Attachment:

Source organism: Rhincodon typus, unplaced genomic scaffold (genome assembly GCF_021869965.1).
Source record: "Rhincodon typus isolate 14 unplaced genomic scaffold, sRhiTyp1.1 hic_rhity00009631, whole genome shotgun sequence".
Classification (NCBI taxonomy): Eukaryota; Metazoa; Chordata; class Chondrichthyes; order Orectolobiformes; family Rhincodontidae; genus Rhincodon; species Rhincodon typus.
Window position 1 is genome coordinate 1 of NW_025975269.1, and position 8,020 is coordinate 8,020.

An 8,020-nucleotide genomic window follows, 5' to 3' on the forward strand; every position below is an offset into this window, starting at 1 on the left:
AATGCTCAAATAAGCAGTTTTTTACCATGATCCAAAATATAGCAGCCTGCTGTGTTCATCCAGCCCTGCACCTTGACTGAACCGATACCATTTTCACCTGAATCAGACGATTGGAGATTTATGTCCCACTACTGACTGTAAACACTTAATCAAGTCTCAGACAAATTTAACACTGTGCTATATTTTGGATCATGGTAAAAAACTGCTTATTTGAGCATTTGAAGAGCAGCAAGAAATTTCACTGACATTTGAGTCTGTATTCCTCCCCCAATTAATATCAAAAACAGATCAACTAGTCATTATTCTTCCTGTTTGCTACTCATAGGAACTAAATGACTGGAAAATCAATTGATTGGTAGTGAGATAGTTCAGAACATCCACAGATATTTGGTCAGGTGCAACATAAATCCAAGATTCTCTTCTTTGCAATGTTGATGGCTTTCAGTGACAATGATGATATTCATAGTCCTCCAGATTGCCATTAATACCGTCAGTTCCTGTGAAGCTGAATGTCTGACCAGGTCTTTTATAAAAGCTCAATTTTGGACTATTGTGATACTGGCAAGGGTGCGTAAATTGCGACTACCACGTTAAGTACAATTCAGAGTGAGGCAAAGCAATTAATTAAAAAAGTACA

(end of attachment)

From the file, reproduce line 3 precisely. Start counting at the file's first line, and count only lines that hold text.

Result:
Classification (NCBI taxonomy): Eukaryota; Metazoa; Chordata; class Chondrichthyes; order Orectolobiformes; family Rhincodontidae; genus Rhincodon; species Rhincodon typus.